The story unfolds in the heart of UTM. As I approached the student centre on October 15th, I noticed a table at the entrance advertising free burgers. My mind went blank when I heard the word “free” mentioned by a lingering group of students. I rushed into line. Once I got to the front, I was told I would need a ticket to get a burger. My first thought was that I would need to pay for this ticket. I remember feeling betrayed by the lingering students as I angrily eyed the UTMSU representative. However, the student union member reassured me. I just needed to sign a simple petition to get a ticket. As any person would, I asked what the petition was about. She informed me that the petition rallied against Doug Ford’s policy to freeze minimum wage at $14 an hour and that, if signed, I would have a better chance at paying off student loans after graduation. People behind me started to go in front, as I weighed my options. Students further back in line ogled me, as if my uneasiness meant something was wrong. To most, the choice was clear: get the burger!
In the corner of my eye, I saw my bus rolling to a stop at the street side. Hungry and tired from a full day of class, I scratched my name onto the paper and grabbed a burger without a second thought. On the bus, I questioned why I would sign something I disagreed with. I had come down with a case of burger remorse. Indigestion from UTMSU partisan politics had my stomach churning. I wondered if the other students that waited in line with me also felt this way, or, did most students see the petition merely as a meal ticket? One thing was certain, the lack of discussion served as proof that students were unaware of the inexplicit cost attached to the “free burger.”
As I passed by the Croatian church on my normal bus route, I criticized UTMSU for their favourability of liberal students. If you were a conservative and didn’t agree with their stance on Doug Ford’s minimum wage freeze, you were not only left burger-less, but also publicly chastised for speaking against the movement. I will never forget the looks of shock and confusion on nearby students’ faces, after I questioned the intent of the petition and the unprecedented claims that “all students should want this” because “it’ll help you pay off any student loans” made by the UTMSU member on duty.
I decided to ask UTM Campus Conservatives about how they felt—as conservative students—about UTMSU’s practices. I hoped that they could relate, and even speak on similar situations they encountered with the UTM student body. On behalf of the club, president Harris Bajes Watkins insists that “UTMSU is taking advantage of those on campus who want free food in exchange for doing their political bidding.”
In addition to the UTM Campus Conservatives, I asked the Political Science and Pre-Law Society’s president Rupinder Liddar to issue a statement, involving his take on what had happened. Liddar explains that “with any governing body, we must ask ourselves: Who are they claiming to represent and are they doing this with the utmost transparency?”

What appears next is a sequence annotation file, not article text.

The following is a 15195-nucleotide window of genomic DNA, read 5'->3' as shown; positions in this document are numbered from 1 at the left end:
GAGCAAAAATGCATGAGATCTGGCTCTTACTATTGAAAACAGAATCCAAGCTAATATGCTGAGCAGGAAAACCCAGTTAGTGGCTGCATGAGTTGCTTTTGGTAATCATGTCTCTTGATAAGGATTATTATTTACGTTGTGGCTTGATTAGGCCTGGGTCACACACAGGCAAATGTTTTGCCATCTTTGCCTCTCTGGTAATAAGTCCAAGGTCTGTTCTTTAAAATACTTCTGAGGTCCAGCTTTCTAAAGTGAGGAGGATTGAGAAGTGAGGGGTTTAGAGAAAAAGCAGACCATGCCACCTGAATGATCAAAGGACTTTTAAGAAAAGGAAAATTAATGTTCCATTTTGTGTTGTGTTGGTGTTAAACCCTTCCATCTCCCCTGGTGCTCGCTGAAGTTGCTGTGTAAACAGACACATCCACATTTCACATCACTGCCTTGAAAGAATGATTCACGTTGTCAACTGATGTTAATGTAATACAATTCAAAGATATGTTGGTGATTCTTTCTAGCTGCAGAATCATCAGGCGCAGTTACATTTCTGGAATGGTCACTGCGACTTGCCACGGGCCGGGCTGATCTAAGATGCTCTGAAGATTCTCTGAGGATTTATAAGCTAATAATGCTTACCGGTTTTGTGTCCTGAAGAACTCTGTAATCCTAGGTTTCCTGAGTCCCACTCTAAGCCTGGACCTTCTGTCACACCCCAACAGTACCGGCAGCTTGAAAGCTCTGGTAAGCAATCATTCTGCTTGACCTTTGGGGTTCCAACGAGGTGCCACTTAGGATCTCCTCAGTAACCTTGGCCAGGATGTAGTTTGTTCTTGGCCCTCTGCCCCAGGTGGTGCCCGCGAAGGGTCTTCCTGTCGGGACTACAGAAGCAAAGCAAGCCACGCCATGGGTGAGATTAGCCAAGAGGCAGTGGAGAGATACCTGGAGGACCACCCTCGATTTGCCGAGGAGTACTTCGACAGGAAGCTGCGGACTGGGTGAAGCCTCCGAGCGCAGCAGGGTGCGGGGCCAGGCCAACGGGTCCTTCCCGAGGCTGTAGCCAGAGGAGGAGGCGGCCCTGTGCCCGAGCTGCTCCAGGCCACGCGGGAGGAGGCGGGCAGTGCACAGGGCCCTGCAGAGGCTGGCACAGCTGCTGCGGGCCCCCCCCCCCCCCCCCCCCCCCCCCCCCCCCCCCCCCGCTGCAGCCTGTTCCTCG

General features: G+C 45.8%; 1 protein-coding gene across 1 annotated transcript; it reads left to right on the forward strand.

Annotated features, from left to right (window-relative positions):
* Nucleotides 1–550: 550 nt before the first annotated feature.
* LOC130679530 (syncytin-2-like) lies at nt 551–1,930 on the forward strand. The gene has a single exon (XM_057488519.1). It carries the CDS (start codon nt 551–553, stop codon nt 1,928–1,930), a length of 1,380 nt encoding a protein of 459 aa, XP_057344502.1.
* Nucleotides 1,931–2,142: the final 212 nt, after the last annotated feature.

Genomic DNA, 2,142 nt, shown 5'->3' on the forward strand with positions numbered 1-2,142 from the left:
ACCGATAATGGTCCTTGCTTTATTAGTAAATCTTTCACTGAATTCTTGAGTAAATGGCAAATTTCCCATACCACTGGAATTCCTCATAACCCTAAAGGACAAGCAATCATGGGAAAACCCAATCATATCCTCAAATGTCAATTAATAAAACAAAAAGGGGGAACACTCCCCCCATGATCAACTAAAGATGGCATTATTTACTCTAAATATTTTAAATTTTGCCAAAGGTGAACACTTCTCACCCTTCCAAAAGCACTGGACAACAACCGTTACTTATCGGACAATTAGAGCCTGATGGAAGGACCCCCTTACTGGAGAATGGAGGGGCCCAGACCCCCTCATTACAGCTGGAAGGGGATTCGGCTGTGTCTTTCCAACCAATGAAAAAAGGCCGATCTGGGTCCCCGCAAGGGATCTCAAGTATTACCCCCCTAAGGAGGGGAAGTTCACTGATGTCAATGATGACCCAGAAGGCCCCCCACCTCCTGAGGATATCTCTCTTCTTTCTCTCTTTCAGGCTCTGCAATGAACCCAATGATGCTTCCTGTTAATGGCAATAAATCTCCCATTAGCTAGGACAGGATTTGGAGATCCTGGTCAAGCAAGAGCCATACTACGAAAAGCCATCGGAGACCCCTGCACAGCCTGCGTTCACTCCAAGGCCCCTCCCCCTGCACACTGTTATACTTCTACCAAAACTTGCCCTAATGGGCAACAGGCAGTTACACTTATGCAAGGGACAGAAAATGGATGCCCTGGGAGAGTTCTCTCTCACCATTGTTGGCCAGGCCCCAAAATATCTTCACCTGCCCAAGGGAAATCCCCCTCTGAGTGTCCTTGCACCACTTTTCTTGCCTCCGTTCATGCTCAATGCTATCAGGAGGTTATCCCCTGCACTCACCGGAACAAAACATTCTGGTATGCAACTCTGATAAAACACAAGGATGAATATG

According to the UTMSU “Constitution and By-Laws”, they claim to “represent students registered at the University of Toronto Mississauga.” To clarify, the preceding does not state that the student union should “represent students registered at the University of Toronto of Mississauga that adopt liberal ideologies”, but instead implies that it should aim to represent all students within the university, including those with conservative beliefs. Beliefs which offer some truth, as Watkins confirms, “‘as per the Bank of Canada, the scheduled increases in minimum wage for the future [as per 2017]’ will result in ‘an employment decline to the tune of 60,000 jobs, a decrease in consumer consumption vis-à-vis the increased interest rates’”. Well, there goes my chance to easily “pay off any student loans!” Thanks a lot, UTMSU.
This brings me to the second half of Liddar’s question, where he suggests we consider whether UTMSU is representing the student body with “the utmost transparency”. Page 70 of the union Policy Manual suggest that “universities and colleges must be open to public scrutiny, open in their accounts, open in their governance, policies and administration, open in their debates, and open in their decision-making processes. Openness and transparency must be the normal operating procedure for universities and colleges.” If UTMSU followed their policy manual, then why wasn’t there more discussion between the student union members and student body about the actual legislature? Watkins responds by saying that it’s because “actions like these are precisely the standard of behaviour which UTM students have come to expect from their supposed ‘representatives’”.
Incidents like this one have become normalized across the UTM campus, to the point where students no longer see the use in querying about a petition, before signing. I was a witness to this, as I watched students mindlessly line up in pursuit of a free lunch. The act wasn’t seen as a means “to bring students together to discuss and co-operatively achieve necessary’ … ‘legislative change” —as stated in the society’s “Constitution and By-Laws”—but instead, was recognized around campus as “the spot to get free burgers.” It is safe to say that forcing a student to adopt liberal ideologies is an aggressive and ineffective way of “discussing and achieving” necessary legislature change. I call for UTMSU to reassess their practices and learn from this incident, as did I, after I fell ill with a serious case of burger remorse.